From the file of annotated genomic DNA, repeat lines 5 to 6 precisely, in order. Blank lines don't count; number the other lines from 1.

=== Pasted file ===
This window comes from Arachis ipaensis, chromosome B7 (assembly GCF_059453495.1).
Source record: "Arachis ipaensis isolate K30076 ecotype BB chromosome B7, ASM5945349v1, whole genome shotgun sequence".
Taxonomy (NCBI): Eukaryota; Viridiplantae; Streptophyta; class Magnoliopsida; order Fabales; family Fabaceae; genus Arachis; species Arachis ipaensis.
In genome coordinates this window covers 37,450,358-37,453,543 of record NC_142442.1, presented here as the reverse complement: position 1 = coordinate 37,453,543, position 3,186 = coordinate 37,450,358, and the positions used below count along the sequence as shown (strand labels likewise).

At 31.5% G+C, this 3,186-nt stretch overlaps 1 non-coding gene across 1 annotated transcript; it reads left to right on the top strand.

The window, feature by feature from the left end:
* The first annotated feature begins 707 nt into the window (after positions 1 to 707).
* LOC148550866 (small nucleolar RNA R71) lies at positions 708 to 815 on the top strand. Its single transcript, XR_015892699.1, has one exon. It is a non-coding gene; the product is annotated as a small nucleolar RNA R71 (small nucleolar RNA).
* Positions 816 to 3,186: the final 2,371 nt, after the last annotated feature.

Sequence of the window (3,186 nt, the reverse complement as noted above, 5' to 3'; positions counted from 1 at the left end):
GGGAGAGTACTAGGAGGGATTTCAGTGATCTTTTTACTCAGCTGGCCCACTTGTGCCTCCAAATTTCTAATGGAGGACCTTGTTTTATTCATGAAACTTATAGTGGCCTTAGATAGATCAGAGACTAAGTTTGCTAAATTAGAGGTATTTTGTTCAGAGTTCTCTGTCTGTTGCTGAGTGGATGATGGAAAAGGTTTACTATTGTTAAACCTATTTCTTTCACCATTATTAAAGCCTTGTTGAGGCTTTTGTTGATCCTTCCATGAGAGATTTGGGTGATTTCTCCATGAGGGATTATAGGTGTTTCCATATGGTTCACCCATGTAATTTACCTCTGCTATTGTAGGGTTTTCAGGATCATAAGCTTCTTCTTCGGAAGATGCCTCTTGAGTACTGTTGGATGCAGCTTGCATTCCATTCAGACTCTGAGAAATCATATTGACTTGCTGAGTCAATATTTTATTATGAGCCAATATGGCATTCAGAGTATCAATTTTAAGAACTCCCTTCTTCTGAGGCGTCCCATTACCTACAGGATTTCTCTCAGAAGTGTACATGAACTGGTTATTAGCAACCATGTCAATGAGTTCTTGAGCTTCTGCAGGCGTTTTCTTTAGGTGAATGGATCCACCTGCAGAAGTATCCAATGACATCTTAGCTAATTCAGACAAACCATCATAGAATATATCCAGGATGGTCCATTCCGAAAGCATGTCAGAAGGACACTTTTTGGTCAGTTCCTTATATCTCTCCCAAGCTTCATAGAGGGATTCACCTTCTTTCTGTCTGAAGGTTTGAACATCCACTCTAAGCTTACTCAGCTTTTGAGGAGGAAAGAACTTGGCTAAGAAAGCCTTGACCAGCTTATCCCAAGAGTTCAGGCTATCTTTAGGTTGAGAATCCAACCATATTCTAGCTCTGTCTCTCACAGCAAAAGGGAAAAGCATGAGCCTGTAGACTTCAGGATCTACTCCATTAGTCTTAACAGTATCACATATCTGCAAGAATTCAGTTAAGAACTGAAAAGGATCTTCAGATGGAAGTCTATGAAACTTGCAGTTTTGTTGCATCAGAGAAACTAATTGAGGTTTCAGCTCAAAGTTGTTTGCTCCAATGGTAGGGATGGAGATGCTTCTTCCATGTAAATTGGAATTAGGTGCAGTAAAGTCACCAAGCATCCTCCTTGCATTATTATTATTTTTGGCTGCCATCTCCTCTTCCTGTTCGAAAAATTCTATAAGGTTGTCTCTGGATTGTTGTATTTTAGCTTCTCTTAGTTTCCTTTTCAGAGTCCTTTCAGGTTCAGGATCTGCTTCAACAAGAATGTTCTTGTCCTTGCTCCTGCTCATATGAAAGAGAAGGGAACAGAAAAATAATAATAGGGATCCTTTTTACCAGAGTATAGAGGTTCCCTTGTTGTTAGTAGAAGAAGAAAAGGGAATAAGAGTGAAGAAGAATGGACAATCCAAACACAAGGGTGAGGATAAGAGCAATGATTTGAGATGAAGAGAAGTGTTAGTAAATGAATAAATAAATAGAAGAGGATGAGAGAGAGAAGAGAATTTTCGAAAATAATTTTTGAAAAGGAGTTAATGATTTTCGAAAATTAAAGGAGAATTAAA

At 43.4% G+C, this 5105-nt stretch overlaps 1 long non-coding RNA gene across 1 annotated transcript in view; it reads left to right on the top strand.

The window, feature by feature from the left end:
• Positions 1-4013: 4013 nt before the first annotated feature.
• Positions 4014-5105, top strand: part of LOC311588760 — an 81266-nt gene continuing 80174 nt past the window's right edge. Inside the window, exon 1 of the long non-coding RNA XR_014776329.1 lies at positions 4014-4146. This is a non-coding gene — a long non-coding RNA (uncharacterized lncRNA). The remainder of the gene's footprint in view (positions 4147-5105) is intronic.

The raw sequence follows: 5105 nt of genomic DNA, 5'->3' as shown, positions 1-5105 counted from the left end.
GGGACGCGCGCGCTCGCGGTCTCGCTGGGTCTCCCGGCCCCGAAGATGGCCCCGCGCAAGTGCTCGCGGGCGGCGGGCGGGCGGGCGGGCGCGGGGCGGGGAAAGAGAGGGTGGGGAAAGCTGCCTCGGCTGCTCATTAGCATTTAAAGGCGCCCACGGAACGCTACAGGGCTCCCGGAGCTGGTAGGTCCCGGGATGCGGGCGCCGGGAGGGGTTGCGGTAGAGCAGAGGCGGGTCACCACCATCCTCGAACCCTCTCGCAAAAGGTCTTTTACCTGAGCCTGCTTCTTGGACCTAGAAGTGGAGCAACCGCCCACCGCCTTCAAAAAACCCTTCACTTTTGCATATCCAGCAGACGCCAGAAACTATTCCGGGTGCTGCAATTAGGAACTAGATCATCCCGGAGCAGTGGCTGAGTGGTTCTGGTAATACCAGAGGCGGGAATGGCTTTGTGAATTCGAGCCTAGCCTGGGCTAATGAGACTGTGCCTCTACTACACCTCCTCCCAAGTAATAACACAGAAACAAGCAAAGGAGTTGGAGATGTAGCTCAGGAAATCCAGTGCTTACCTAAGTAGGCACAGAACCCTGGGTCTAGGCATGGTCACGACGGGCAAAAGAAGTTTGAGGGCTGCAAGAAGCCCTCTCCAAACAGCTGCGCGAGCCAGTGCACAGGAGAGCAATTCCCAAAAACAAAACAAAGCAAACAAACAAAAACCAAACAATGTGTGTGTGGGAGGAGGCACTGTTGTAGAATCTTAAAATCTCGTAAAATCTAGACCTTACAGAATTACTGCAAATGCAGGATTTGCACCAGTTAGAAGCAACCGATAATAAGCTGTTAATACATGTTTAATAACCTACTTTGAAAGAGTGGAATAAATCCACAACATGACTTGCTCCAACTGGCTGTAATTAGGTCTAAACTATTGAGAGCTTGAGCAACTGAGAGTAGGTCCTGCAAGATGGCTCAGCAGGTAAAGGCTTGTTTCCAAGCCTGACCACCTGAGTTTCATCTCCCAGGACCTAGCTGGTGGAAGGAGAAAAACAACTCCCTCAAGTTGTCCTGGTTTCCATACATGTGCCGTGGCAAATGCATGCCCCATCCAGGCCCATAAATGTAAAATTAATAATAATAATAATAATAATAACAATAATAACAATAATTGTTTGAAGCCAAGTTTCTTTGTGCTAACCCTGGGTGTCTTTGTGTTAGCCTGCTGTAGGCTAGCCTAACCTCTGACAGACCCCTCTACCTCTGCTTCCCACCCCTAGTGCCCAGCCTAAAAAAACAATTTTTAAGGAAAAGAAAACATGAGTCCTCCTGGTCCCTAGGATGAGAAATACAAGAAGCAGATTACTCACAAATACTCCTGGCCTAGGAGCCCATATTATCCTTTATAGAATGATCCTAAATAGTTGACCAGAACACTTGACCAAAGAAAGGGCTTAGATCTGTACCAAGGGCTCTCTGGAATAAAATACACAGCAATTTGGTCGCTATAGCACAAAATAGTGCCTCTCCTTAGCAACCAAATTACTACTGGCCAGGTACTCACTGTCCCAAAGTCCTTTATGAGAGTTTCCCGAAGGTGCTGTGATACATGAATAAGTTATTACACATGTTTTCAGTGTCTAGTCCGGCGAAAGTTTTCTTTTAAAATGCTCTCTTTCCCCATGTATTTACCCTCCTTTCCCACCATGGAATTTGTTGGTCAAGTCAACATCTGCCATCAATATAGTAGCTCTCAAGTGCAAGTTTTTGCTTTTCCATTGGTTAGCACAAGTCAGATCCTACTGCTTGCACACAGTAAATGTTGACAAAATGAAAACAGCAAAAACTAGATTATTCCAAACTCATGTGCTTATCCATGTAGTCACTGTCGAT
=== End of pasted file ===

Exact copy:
At 31.5% G+C, this 3,186-nt stretch overlaps 1 non-coding gene across 1 annotated transcript; it reads left to right on the top strand.

The window, feature by feature from the left end: